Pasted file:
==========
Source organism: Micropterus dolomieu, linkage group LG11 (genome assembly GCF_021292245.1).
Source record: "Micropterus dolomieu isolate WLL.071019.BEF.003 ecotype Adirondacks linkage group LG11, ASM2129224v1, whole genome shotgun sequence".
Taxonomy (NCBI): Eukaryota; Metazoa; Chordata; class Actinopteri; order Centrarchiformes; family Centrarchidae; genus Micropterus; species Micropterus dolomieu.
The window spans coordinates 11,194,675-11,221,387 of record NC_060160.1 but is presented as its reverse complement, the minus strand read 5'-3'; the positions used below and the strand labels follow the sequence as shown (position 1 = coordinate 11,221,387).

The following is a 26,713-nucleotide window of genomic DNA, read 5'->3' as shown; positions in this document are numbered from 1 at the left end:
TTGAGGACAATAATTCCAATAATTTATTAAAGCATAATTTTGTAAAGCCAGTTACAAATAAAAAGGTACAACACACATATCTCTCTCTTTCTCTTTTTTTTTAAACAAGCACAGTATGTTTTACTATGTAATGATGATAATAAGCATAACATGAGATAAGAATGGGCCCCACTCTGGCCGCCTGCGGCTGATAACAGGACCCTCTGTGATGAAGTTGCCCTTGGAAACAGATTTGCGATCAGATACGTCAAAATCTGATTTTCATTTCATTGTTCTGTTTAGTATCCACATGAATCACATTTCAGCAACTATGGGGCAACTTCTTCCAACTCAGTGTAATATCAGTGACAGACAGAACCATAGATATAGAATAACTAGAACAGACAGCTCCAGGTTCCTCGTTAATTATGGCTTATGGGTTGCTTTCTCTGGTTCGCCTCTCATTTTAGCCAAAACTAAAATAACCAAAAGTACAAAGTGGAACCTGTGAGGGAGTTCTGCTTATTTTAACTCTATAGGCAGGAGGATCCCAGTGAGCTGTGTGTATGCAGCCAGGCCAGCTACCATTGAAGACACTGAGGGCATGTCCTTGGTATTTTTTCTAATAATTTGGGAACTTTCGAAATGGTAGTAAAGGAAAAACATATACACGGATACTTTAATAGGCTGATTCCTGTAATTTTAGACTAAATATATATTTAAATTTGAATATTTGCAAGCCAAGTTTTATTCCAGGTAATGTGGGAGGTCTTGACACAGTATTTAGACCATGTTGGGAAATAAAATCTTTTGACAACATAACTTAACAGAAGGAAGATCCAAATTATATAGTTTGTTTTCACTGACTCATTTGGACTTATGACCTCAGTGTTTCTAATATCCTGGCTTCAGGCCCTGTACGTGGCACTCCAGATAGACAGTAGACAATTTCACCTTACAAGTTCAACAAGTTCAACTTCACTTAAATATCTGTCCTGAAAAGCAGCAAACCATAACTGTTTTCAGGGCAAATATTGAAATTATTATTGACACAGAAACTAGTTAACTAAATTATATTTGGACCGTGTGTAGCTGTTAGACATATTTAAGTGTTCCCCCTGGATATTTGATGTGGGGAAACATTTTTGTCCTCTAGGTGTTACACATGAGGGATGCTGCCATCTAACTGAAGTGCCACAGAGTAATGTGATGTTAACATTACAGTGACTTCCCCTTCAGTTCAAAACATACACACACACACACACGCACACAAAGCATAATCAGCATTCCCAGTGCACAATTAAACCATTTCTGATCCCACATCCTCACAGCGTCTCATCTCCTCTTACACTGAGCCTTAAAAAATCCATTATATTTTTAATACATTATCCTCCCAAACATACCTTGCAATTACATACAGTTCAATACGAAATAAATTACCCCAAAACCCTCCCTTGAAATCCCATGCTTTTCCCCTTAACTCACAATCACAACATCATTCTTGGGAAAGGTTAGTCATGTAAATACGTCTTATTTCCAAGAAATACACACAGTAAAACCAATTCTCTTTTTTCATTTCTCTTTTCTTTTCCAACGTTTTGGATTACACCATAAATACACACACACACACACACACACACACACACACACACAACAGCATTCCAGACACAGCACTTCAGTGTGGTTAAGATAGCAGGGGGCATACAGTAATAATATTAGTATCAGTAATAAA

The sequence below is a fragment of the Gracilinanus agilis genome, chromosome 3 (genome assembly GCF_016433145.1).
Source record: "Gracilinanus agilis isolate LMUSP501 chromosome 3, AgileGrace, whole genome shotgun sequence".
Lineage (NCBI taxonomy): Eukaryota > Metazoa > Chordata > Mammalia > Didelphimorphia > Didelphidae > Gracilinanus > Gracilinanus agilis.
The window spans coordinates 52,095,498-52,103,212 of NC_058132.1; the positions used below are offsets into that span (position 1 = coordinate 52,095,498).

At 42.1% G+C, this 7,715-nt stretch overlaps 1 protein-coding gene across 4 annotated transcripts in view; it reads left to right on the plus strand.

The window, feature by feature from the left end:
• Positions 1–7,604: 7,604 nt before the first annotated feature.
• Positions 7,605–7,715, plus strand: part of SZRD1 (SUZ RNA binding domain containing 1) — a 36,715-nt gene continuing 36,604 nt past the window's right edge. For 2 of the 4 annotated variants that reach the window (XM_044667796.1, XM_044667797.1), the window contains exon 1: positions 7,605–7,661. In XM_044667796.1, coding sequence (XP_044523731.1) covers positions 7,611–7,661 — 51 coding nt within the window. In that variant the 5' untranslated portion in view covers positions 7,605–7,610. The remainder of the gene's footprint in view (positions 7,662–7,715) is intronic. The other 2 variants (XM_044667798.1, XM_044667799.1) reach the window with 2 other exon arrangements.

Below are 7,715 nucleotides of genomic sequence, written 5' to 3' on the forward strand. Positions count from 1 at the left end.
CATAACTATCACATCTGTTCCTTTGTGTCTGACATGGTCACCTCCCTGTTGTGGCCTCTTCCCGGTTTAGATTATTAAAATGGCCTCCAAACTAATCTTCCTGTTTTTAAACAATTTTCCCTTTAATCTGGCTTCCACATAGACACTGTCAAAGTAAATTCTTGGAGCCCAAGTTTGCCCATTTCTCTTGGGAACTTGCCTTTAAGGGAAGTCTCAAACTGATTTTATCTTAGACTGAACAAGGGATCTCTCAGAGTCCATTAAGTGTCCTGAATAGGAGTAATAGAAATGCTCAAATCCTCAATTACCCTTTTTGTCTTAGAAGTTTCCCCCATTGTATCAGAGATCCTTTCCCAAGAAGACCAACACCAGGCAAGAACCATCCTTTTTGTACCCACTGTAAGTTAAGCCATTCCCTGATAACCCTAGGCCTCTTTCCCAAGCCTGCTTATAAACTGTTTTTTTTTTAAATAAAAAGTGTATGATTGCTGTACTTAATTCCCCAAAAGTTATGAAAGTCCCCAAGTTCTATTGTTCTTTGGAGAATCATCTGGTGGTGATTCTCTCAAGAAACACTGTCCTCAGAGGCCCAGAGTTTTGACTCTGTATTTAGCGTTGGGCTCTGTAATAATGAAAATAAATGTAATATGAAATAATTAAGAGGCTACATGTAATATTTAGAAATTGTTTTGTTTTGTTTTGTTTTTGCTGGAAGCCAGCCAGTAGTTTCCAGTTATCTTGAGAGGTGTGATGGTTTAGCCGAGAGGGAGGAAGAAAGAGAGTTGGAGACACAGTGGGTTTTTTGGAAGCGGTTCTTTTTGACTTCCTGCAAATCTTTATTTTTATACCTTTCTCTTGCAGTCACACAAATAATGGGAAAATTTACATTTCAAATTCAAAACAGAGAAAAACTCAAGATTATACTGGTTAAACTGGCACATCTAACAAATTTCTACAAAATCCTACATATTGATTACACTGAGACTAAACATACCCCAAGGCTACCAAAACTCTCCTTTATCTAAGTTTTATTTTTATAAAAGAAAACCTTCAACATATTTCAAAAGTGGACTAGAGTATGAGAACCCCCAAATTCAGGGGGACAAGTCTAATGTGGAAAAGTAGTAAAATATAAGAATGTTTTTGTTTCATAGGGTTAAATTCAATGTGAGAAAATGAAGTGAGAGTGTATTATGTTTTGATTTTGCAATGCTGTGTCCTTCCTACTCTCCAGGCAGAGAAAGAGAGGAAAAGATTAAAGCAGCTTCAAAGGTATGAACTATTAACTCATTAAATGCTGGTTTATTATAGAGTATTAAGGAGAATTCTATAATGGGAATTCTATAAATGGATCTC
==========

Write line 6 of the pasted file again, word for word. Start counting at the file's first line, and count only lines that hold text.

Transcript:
TTGAGGACAATAATTCCAATAATTTATTAAAGCATAATTTTGTAAAGCCAGTTACAAATAAAAAGGTACAACACACATATCTCTCTCTTTCTCTTTTTTTTTAAACAAGCACAGTATGTTTTACTATGTAATGATGATAATAAGCATAACATGAGATAAGAATGGGCCCCACTCTGGCCGCCTGCGGCTGATAACAGGACCCTCTGTGATGAAGTTGCCCTTGGAAACAGATTTGCGATCAGATACGTCAAAATCTGATTTTCATTTCATTGTTCTGTTTAGTATCCACATGAATCACATTTCAGCAACTATGGGGCAACTTCTTCCAACTCAGTGTAATATCAGTGACAGACAGAACCATAGATATAGAATAACTAGAACAGACAGCTCCAGGTTCCTCGTTAATTATGGCTTATGGGTTGCTTTCTCTGGTTCGCCTCTCATTTTAGCCAAAACTAAAATAACCAAAAGTACAAAGTGGAACCTGTGAGGGAGTTCTGCTTATTTTAACTCTATAGGCAGGAGGATCCCAGTGAGCTGTGTGTATGCAGCCAGGCCAGCTACCATTGAAGACACTGAGGGCATGTCCTTGGTATTTTTTCTAATAATTTGGGAACTTTCGAAATGGTAGTAAAGGAAAAACATATACACGGATACTTTAATAGGCTGATTCCTGTAATTTTAGACTAAATATATATTTAAATTTGAATATTTGCAAGCCAAGTTTTATTCCAGGTAATGTGGGAGGTCTTGACACAGTATTTAGACCATGTTGGGAAATAAAATCTTTTGACAACATAACTTAACAGAAGGAAGATCCAAATTATATAGTTTGTTTTCACTGACTCATTTGGACTTATGACCTCAGTGTTTCTAATATCCTGGCTTCAGGCCCTGTACGTGGCACTCCAGATAGACAGTAGACAATTTCACCTTACAAGTTCAACAAGTTCAACTTCACTTAAATATCTGTCCTGAAAAGCAGCAAACCATAACTGTTTTCAGGGCAAATATTGAAATTATTATTGACACAGAAACTAGTTAACTAAATTATATTTGGACCGTGTGTAGCTGTTAGACATATTTAAGTGTTCCCCCTGGATATTTGATGTGGGGAAACATTTTTGTCCTCTAGGTGTTACACATGAGGGATGCTGCCATCTAACTGAAGTGCCACAGAGTAATGTGATGTTAACATTACAGTGACTTCCCCTTCAGTTCAAAACATACACACACACACACACGCACACAAAGCATAATCAGCATTCCCAGTGCACAATTAAACCATTTCTGATCCCACATCCTCACAGCGTCTCATCTCCTCTTACACTGAGCCTTAAAAAATCCATTATATTTTTAATACATTATCCTCCCAAACATACCTTGCAATTACATACAGTTCAATACGAAATAAATTACCCCAAAACCCTCCCTTGAAATCCCATGCTTTTCCCCTTAACTCACAATCACAACATCATTCTTGGGAAAGGTTAGTCATGTAAATACGTCTTATTTCCAAGAAATACACACAGTAAAACCAATTCTCTTTTTTCATTTCTCTTTTCTTTTCCAACGTTTTGGATTACACCATAAATACACACACACACACACACACACACACACACACACACAACAGCATTCCAGACACAGCACTTCAGTGTGGTTAAGATAGCAGGGGGCATACAGTAATAATATTAGTATCAGTAATAAA